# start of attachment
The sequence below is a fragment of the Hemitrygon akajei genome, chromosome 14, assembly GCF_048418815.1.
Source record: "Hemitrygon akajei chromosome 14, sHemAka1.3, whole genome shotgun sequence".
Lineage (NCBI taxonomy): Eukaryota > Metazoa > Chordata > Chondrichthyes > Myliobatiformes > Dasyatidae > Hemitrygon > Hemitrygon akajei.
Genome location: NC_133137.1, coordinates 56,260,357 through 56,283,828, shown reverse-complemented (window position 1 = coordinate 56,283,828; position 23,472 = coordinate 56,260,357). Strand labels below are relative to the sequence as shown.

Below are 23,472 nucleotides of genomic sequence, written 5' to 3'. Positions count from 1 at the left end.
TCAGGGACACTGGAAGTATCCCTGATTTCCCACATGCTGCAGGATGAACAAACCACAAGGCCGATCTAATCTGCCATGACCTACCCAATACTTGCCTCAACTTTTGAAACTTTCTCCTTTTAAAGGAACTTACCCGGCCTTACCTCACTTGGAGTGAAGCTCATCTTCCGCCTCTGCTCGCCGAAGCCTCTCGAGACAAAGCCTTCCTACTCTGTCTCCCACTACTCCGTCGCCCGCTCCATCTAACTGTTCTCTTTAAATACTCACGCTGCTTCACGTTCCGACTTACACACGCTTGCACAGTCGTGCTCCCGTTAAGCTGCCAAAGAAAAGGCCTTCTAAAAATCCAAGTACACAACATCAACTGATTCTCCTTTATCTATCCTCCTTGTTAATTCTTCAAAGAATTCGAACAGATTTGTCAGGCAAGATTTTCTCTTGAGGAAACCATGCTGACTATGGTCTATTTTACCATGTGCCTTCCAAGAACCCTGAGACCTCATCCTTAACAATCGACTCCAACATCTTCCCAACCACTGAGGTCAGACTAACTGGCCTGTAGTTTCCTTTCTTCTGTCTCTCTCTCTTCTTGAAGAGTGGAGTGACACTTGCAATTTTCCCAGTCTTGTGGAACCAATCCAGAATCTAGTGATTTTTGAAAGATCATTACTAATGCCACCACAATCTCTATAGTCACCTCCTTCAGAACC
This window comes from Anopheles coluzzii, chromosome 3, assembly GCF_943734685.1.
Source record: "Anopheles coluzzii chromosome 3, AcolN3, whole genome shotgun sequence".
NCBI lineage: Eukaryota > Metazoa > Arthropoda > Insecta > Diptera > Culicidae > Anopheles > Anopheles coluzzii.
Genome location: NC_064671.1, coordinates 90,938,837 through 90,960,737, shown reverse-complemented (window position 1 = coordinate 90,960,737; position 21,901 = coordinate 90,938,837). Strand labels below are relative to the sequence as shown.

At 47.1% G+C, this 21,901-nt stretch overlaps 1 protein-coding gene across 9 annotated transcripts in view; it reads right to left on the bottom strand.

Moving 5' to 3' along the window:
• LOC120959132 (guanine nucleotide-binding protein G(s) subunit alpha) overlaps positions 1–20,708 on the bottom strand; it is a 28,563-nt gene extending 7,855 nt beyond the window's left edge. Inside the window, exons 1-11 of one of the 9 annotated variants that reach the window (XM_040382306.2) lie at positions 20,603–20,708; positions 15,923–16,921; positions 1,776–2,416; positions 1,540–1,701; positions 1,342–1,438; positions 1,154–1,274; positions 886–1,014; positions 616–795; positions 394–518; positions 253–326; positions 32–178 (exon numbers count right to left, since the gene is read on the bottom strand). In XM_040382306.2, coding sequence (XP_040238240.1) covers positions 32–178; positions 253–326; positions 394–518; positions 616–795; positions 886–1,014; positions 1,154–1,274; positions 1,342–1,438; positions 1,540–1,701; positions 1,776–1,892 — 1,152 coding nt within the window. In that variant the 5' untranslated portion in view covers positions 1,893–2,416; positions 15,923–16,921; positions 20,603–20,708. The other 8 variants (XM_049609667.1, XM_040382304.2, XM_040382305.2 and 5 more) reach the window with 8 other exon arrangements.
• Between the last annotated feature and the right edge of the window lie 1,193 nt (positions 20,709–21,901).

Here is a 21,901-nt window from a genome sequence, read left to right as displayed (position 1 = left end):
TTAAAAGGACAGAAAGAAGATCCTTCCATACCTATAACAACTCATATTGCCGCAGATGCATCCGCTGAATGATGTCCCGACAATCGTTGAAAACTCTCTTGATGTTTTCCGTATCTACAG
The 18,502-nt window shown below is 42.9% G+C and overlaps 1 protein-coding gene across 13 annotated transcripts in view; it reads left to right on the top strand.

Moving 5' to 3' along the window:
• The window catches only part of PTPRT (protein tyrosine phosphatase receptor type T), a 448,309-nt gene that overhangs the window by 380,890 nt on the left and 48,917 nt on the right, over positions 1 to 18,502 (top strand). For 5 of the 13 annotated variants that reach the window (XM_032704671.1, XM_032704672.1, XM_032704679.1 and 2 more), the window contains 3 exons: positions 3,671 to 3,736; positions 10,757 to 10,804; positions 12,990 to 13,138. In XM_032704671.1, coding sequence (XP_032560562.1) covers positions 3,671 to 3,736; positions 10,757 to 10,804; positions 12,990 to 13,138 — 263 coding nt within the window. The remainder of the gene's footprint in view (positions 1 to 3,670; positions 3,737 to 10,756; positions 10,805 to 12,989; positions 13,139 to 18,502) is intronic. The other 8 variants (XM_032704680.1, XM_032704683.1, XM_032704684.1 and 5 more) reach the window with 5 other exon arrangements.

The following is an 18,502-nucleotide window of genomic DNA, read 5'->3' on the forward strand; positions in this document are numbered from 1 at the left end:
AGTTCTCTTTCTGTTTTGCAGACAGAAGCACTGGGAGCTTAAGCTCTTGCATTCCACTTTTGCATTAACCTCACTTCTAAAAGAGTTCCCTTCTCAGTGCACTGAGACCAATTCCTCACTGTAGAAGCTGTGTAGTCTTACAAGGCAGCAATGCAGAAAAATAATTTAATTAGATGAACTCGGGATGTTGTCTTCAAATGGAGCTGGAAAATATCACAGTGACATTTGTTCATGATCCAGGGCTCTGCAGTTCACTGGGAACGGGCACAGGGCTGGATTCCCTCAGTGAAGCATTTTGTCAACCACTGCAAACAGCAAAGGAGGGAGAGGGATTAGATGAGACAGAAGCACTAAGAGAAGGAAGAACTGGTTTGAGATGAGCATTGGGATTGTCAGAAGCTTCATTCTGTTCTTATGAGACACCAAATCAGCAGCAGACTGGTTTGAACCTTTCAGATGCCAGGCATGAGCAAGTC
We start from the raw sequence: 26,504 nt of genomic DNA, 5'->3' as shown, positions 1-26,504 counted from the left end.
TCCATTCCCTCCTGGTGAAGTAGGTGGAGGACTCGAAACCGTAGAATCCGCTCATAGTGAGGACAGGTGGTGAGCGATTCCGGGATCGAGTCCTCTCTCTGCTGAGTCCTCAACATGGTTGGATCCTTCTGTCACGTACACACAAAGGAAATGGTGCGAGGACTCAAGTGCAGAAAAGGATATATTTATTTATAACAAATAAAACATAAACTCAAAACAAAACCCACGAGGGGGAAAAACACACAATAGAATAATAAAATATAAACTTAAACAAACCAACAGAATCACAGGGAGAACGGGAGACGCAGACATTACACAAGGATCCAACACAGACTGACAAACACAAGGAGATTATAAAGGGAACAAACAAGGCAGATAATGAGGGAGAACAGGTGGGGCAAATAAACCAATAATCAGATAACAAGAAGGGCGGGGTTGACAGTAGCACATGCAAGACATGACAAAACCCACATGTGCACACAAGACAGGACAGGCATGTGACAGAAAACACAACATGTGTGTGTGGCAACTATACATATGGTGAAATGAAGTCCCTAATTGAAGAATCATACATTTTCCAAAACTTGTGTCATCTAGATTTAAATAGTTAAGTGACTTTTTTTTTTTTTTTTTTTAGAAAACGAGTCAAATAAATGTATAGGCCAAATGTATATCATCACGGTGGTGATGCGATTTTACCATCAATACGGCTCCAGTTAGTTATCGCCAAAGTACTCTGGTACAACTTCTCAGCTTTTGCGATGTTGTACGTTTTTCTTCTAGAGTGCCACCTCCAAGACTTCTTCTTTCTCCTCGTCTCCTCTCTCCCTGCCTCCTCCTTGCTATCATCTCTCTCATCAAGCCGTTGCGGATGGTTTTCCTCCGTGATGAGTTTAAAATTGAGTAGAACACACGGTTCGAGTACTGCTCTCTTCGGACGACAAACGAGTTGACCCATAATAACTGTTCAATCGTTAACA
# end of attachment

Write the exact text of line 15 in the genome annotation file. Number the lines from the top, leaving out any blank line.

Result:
Here is a 21,901-nt window from a genome sequence, read left to right as displayed (position 1 = left end):